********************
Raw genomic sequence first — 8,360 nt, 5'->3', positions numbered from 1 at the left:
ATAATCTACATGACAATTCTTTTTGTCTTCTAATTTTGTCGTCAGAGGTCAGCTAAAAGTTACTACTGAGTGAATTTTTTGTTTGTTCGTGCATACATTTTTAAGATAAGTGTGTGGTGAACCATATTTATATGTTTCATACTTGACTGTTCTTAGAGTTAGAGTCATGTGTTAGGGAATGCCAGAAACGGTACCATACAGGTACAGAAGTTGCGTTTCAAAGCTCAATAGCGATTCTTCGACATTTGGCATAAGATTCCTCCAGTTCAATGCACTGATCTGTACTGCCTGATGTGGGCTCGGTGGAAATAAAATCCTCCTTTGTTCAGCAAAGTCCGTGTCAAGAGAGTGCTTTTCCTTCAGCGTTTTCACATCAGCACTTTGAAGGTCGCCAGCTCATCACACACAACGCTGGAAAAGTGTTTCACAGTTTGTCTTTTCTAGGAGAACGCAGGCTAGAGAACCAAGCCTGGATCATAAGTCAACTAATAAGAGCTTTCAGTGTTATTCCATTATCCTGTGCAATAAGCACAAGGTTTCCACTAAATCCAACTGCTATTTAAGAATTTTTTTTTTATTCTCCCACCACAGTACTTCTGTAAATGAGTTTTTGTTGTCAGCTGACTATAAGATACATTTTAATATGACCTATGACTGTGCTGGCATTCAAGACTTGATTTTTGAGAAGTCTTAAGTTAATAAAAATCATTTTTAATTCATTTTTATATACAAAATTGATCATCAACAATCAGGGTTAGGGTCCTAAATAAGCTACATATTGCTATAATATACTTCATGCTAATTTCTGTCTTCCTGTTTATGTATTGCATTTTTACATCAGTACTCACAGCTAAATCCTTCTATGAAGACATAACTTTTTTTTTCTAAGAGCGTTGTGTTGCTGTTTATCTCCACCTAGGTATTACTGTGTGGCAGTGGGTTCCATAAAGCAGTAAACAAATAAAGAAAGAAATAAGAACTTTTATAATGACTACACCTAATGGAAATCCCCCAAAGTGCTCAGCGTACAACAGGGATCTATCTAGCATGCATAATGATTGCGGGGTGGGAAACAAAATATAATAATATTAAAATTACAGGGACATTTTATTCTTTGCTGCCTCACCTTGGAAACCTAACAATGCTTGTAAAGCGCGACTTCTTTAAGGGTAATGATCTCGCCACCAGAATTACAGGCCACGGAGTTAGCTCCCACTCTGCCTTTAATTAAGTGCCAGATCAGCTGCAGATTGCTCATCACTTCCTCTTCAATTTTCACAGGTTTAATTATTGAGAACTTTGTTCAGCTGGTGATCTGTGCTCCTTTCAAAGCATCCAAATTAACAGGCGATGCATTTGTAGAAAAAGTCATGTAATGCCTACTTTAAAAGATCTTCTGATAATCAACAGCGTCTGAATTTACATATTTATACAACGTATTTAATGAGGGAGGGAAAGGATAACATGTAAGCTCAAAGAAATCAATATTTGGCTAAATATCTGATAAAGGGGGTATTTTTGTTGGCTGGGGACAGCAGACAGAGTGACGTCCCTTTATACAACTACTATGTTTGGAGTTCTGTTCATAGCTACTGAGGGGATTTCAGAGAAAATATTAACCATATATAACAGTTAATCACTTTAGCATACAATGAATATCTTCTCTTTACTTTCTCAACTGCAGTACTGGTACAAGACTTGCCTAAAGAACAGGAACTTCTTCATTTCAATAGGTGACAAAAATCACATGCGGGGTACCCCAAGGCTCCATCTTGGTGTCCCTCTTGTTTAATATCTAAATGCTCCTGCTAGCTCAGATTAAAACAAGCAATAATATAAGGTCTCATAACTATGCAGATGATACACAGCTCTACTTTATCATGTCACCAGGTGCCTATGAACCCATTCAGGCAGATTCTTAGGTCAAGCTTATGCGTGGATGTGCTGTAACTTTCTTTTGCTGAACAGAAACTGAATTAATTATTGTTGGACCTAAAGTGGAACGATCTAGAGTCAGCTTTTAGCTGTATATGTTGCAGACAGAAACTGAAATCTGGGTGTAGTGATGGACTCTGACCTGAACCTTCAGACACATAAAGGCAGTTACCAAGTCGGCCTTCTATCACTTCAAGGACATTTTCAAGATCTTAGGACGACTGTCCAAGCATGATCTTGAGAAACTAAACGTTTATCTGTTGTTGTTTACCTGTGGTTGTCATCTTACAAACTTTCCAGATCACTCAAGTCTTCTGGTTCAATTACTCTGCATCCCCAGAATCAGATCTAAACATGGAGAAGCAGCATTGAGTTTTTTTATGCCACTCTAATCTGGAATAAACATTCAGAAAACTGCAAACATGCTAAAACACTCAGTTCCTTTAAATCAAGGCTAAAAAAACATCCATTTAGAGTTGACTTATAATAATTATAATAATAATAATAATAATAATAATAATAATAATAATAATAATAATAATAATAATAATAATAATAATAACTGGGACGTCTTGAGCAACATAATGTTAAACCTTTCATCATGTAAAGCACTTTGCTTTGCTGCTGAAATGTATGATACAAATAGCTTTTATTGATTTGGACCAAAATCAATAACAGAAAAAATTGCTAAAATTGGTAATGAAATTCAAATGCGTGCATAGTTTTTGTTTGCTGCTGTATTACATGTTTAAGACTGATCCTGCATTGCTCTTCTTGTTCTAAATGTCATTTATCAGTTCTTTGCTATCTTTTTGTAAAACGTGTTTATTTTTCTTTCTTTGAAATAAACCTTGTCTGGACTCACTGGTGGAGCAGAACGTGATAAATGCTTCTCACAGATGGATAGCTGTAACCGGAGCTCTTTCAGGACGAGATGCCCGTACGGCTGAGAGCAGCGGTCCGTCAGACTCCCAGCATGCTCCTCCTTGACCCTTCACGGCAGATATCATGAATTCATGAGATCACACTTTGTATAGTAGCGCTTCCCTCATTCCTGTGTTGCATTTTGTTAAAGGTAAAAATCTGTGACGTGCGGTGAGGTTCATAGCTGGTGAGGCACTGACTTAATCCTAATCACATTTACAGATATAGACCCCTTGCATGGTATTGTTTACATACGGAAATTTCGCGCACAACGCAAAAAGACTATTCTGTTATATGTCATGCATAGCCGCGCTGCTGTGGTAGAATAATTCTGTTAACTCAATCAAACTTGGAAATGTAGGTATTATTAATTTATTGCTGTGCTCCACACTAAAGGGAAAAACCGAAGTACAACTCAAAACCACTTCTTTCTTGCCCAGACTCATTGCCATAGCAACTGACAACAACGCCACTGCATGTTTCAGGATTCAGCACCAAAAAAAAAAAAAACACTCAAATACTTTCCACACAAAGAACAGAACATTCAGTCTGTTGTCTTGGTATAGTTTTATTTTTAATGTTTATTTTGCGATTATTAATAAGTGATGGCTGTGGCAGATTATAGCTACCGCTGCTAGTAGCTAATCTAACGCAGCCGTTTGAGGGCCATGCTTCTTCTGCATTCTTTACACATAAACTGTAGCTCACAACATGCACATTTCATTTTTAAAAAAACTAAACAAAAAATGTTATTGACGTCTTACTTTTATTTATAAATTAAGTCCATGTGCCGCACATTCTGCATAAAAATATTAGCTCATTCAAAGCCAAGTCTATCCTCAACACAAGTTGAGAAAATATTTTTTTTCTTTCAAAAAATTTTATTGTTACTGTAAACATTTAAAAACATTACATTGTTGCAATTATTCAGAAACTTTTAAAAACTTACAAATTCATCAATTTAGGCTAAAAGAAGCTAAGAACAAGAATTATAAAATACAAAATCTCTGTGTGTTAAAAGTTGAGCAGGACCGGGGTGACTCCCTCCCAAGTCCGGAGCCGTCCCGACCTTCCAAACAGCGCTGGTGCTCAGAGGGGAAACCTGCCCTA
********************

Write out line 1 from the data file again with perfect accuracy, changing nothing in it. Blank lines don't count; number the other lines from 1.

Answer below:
Raw genomic sequence first — 8,360 nt, 5'->3', positions numbered from 1 at the left: